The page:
I had a headache, muscle ache and slept for two days after my first vaccine shot. I’m going well now. I shall see what happens over the next two weeks. With any luck, I’ll be fine.

I feel like singing so let’s have a song – Take A Chance On Me by the one and only ABBA.

Sing it with me.

Take care, everyone.

Kind Regards.

32 thoughts on “I Was Shot

  1. I’m glad to hear that you were able to get a vacination, Tracy. I hope you’ll continue to have no ill effects. I hope Australia fares better than the US. Older people are getting vacinated, but thanks to risky, irresponsible behavior, we’re into another surge, and the virus is mutating.


      1. You’re absolutely right, Tracy. It’s hard to know where this nightmare will end. My husband and I are still sheltering in place and have no plans to change that for the foreseeable future.

        Liked by 1 person

  2. Tracy – I have read your post – read it carefully . . . you have a good understanding of facts and have put such down clearly. As I have a strong and ongoing medical background I disqualify myself from a lengthy ‘discussion’ here. I am older than you and have quite a few morbidness but I belong to the 35% and growing ‘hesitancy’ group – better the devil you know than the one you do not. Actually much of my study and thinking lies around the seemingly CRP ( c-reactive protein index) rise and longterm problems increased inflammation may bring to all bodily organs. Like your father I’ll wait – living in semi-rural Australia and with care I can. Wish you the best . . . hope the second injection also goes well . . .

    Liked by 1 person

    1. Eha, thanks for commenting. Your work on CRP sounds really interesting. I haven’t heard whether the vaccines increase inflammatory responses. Covid does for sure. In fact I haven’t heard much about at all how about different vaccines are tolerated by people with auto-immune disease. This may be because I never consult a doctor for my own autoimmune disease except to get a script for insulin! So really I know nothing at all.
      The government may find that there are quite a number of people in the over 50 group and people in all age groups with morbidities that are very reluctant to be singled out to take the AZ vaccine and not be offered an alternative. After hearing the discussion tonight, the level of discrimination concerns me. Anyway, hopefully I will live to complain about that another day. 🙂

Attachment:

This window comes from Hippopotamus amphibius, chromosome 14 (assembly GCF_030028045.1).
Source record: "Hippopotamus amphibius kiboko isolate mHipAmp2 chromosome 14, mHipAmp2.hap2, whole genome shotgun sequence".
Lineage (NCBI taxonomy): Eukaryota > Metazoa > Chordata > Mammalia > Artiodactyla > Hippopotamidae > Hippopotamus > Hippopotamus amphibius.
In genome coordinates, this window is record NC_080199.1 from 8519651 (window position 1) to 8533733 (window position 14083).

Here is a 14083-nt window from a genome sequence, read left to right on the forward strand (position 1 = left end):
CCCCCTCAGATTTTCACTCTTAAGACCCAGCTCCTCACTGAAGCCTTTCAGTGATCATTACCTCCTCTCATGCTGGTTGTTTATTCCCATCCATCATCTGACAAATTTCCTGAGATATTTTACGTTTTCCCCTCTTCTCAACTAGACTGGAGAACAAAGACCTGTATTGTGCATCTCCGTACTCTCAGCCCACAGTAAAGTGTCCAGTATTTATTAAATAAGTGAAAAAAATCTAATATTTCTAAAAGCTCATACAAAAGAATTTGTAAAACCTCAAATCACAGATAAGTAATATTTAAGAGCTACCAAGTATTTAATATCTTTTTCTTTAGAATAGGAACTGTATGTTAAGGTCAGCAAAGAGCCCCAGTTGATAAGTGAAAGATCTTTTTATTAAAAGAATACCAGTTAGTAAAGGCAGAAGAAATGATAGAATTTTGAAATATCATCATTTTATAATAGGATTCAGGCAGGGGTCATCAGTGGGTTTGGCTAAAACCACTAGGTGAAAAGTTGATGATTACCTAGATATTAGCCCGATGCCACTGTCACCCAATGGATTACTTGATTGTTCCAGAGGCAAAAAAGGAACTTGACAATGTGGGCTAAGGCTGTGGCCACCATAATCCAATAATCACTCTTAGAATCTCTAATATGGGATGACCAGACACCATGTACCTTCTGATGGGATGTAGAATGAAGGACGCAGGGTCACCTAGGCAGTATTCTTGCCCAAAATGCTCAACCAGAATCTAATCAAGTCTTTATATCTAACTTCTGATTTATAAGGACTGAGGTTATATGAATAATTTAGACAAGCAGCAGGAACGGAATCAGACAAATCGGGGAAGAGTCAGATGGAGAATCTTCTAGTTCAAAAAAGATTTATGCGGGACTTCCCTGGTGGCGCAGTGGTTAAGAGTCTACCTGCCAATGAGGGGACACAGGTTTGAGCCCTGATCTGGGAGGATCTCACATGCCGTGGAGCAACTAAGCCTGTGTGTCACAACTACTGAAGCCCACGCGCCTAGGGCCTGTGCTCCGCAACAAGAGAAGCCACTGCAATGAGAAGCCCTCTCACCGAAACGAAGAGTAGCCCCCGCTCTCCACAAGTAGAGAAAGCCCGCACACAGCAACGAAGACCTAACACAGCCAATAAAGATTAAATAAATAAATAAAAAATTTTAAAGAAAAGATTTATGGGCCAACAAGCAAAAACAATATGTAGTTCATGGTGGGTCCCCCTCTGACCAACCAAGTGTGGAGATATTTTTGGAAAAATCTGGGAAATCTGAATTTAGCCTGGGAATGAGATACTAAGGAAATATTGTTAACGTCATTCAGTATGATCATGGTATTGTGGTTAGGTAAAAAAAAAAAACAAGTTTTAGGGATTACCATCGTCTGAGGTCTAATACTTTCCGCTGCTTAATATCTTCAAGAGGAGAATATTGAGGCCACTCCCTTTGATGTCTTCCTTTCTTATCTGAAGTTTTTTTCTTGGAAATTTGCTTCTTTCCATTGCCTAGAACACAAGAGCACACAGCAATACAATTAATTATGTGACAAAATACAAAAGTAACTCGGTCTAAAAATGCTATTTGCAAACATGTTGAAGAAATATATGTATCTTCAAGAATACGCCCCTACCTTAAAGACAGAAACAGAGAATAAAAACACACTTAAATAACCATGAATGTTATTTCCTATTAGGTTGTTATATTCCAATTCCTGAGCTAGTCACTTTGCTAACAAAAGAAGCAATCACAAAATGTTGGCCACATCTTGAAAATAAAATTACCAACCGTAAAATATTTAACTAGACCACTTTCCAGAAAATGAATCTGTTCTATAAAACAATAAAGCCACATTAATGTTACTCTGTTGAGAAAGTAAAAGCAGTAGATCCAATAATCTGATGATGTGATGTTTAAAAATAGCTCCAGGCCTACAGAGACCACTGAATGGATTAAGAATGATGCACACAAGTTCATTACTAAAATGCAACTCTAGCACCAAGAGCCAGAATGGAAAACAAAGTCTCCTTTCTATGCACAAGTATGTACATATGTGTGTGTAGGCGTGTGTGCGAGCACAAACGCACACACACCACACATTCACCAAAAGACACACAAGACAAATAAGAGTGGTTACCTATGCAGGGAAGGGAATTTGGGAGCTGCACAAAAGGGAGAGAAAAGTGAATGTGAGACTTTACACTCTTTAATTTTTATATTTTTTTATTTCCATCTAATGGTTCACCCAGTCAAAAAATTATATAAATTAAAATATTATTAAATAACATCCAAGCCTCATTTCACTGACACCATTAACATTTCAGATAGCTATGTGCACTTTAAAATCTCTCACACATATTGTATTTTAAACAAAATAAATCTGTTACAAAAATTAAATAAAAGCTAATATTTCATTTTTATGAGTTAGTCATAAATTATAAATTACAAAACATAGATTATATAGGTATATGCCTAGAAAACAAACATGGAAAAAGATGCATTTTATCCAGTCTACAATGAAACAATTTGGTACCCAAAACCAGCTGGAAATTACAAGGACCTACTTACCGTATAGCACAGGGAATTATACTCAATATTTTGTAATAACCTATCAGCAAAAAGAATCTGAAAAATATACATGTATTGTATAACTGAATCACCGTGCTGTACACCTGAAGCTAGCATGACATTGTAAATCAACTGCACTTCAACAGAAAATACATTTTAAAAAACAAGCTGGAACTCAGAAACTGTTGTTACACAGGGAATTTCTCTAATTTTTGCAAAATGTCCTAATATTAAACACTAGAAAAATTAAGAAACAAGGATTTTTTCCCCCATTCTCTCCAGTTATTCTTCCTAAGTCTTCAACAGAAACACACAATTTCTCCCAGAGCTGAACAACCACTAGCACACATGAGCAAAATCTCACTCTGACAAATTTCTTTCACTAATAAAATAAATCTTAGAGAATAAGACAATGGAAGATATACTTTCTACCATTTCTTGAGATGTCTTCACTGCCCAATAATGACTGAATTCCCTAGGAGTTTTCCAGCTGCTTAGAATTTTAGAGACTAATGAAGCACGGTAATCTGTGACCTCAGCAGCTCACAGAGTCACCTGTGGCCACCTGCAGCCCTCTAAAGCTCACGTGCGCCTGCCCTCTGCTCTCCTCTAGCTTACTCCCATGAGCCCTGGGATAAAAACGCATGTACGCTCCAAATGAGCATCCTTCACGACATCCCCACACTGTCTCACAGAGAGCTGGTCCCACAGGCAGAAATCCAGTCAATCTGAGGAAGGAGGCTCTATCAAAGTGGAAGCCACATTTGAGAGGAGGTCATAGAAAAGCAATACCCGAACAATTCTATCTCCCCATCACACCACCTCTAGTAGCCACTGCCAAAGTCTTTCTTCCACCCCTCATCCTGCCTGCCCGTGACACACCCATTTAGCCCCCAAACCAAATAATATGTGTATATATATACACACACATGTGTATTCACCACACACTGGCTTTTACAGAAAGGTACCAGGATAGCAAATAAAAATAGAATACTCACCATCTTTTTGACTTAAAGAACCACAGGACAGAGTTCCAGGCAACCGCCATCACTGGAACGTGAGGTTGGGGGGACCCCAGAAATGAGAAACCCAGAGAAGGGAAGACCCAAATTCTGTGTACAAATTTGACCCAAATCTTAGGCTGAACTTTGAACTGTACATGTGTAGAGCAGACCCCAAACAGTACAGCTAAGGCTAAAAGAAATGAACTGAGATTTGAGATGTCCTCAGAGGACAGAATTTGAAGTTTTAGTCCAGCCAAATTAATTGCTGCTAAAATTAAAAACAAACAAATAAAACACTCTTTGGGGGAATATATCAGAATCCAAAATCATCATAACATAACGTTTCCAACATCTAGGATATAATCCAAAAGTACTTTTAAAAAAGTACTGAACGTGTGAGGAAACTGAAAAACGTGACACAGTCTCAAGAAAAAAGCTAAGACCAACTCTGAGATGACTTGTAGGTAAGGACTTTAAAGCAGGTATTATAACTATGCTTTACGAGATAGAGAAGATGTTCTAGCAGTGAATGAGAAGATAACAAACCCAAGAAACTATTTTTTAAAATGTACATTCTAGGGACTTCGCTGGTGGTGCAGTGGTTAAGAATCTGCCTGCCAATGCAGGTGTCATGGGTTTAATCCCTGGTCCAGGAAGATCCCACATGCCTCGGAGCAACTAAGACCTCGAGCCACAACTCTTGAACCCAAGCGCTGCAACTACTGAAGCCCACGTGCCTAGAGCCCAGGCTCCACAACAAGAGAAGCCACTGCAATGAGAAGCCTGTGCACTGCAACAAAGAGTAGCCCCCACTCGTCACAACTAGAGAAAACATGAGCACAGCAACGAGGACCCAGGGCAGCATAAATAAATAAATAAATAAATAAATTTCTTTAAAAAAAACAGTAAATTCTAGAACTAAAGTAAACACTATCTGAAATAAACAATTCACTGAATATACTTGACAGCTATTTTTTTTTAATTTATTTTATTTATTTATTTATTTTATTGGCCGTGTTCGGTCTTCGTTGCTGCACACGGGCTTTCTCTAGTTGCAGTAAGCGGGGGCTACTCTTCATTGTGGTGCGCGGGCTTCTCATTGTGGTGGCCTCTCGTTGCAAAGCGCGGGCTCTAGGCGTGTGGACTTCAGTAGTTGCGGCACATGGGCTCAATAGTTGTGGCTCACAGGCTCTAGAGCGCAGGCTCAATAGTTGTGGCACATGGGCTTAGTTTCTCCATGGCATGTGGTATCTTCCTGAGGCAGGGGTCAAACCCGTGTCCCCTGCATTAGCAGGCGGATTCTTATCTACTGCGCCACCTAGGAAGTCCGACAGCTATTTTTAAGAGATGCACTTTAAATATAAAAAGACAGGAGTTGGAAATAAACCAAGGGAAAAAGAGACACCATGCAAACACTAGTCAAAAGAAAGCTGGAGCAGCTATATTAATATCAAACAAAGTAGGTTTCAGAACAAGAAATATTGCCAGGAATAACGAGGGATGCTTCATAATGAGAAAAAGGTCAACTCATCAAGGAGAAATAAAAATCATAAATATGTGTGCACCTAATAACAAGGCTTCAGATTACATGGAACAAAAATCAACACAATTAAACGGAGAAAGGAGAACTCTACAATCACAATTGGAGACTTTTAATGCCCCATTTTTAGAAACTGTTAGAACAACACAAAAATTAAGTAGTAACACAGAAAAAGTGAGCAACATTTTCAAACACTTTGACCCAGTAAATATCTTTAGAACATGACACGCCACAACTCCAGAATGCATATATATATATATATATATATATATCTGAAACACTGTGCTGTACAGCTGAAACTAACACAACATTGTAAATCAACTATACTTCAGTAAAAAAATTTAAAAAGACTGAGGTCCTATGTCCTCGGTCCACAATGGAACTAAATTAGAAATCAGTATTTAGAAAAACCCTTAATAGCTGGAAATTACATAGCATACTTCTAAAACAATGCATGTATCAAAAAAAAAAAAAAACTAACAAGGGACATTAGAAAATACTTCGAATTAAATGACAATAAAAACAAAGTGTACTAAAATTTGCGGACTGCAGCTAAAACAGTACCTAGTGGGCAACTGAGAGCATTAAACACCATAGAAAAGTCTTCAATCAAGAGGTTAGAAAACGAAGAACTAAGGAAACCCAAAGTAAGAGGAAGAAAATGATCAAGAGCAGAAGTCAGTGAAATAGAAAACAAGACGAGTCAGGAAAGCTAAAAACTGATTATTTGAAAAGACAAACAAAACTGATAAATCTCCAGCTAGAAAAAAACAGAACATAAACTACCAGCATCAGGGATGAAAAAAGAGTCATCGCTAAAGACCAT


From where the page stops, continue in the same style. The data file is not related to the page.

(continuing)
Take care. I’m sure you will be closely monitoring developments.


      1. Personally I am hugely pleased at the stand our Government has taken. I DO wish it would not be blamed for matters it cannot change . . . everybody including the ‘vaccines’ manufacturers are in a new world ! Yes, Australia should have had more opportunities booked but it did follow the most logical line for us. Nobody could guess ahead of time and a lot more than blood clots are in play. The one factor I feel I can comment on – at the moment age 50 has been decided on as pro- or possibly anti-AZ usage. Logic should tell anyone reading the ‘vaccine’ does not know whether one is 47 or 54 !!! We are very lucky in Australia at the moment and 24/7 work is obviously being done by manufacturers . . . some feel they cannot wait . . . I love my life far too much not to . . . best . . .


  3. A very thought provoking post. I don’t expect to get vaccinated any time soon so I haven’t given it a lot of thought. A family member who works in healthcare was vaccinated and had a similar reaction to you. As for the politics… at least this time around the election focus of our so-called democracy may cause sensible policy from our PM.

    Liked by 1 person

  4. Hope all goes well for you Tracy. It is quite a decision to make. At this point our doctor is giving out flu shots first as she has very limited supplies of covid vaccine and, she says, you have to wait minimum of 2 weeks after flu shot before you can be given the other jab. We get the flu shot next week. I must admit I’m tending to wait and see before I go ahead with the covid vaccine